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ities, and, therefore, our inquiry must be fair and thorough and have a firm, legal, and moral basis.

I am not here to prejudge the case, but the fact of conviction does demand that this committee and this House immediately inquire into this matter. I intend to work closely with you, Mr. Chairman, and other members of this committee in an effort to bring about a prompt and fair resolution.

Mr. KASTENMEIER. The gentleman from California, Mr. Moorhead.

Mr. MOORHEAD. Thank you, Mr. Chairman.

What we are about here this morning is a constitutional process that is older than our republic, that finds its origin in English history. The term “impeachment” was lifted from English law. Impeachment, itself, was conceived because England's objects of impeachment for one reason or another were beyond reach of an ordinary criminal process. When our Founding Fathers adopted this English idea to the American scene, they replaced an unimpeachable king and his council with an impeachable president and civil officer. They separated impeachment from subsequent criminal prosecution so that a person impeached could no longer be put to death, as in England, and they withheld from the President power to pardon the impeached officer.

One thing is clear in our system of Government, and it was made clear right here in this room in 1974, no executive, no judicial or no legislative person by reason of his or her elevated station is above the reach of the law.

Article II, section 4, states the President, Vice President and all civil officers of the United States shall be removed from office on impeachment for and conviction of treason, bribery, or other high crimes and misdemeanors. Article III, section 1, states, “The judicial power of the United States shall be vested in one Supreme Court and in such inferior courts as the Congress may from time to time ordain and establish. The judges both of the Supreme and inferior courts shall hold their offices during good behavior."

The Constitution is unclear as to the precise meaning of good behavior. What we do know is that the good behavior standard, coupled with impeachment, was intended by the framers of the Constitution to protect the independence of the judiciary and to isolate it from political or any improper influence. The degree of independence enjoyed by the members of the judiciary is unmatched in any other public office, and in the majority of cases has resulted in life tenure for Federal judges.

However, I think it is important to recognize that inherent in the independence granted to Federal judges by the Constitution, there is the potential for abuse. The strong public consensus among Members of Congress and the general public in the sensitive area with which we are dealing here today is that the vast majority of Federal judges are competent and honest. There are relatively few instances of a Federal judge failing to conform to the constitutional standard of good behavior.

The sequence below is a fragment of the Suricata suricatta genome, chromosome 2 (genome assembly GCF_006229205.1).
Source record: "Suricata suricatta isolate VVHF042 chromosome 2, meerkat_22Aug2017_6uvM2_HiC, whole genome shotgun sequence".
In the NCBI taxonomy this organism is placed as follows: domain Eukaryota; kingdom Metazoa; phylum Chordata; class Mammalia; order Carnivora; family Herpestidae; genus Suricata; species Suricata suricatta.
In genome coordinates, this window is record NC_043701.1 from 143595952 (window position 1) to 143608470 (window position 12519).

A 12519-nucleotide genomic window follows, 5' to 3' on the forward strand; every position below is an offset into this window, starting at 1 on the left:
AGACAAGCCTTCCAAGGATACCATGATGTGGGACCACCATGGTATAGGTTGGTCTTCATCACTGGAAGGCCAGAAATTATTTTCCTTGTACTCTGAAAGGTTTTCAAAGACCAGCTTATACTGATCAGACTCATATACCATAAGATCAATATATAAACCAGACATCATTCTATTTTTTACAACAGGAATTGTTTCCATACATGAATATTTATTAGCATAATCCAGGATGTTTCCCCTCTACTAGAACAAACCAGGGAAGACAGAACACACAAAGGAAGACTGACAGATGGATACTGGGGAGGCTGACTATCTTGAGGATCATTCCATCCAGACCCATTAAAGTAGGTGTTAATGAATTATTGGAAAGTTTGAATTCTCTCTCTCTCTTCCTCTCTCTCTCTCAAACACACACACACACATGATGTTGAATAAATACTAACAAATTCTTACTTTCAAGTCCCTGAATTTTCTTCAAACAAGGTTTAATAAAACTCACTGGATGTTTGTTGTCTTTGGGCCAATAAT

However, when corruption or other misbehavior occurs, the Federal judge must be held accountable. There is no question that impeachment is a cumbersome and unwieldy process, as evidenced by the fact that in over 200 years only 54 Federal judges have been investigated, and of these, only eight judges and one justice have been impeached. Furthermore, only four judges have been removed, with the last impeachment of a Federal judge occurring over 50 years ago.

The structuring of impeachment as a difficult process was, I believe, intentional. For by so doing, the Founding Fathers provided protection for the independence of Federal judges who in many cases render unpopular decisions.

In conclusion, Mr. Chairman, I think it is important to point out that the most important possession of our judiciary is its respect and integrity. If the people of our country lose respect for our judiciary, if the people of our country feel that they cannot obtain justice in our courts, then there is a very serious crack in the foundation of our Republic. Men and women who sit in judgment of their fellow man must be above moral or legal reproach.

I would like to assure the people in this room today that we intend to be thorough, we intend to be fair and decent, and we intend to move as swiftly as justice permits.

Thank you very much, Mr. Chairman.

Mr. KASTENMEIER. I thank the gentleman. The gentleman from Kentucky.

Mr. MAZZOLI. Thank you very much, Mr. Chairman.

Just very briefly, I want to commend you for your very clear and concise and excellent statement of today. You laid down the general outline of the case and of the background in which we will handle this inquiry, and I think you also did one very valuable thing on page 4 of your statement, indicating the inquiry would be restricted and would be a limited inquiry. This is not, as I understand it, to retry the case, it is not to examine the minutia of the evidence, it isn't to examine the jot and tittle of everything that has been done in all these years.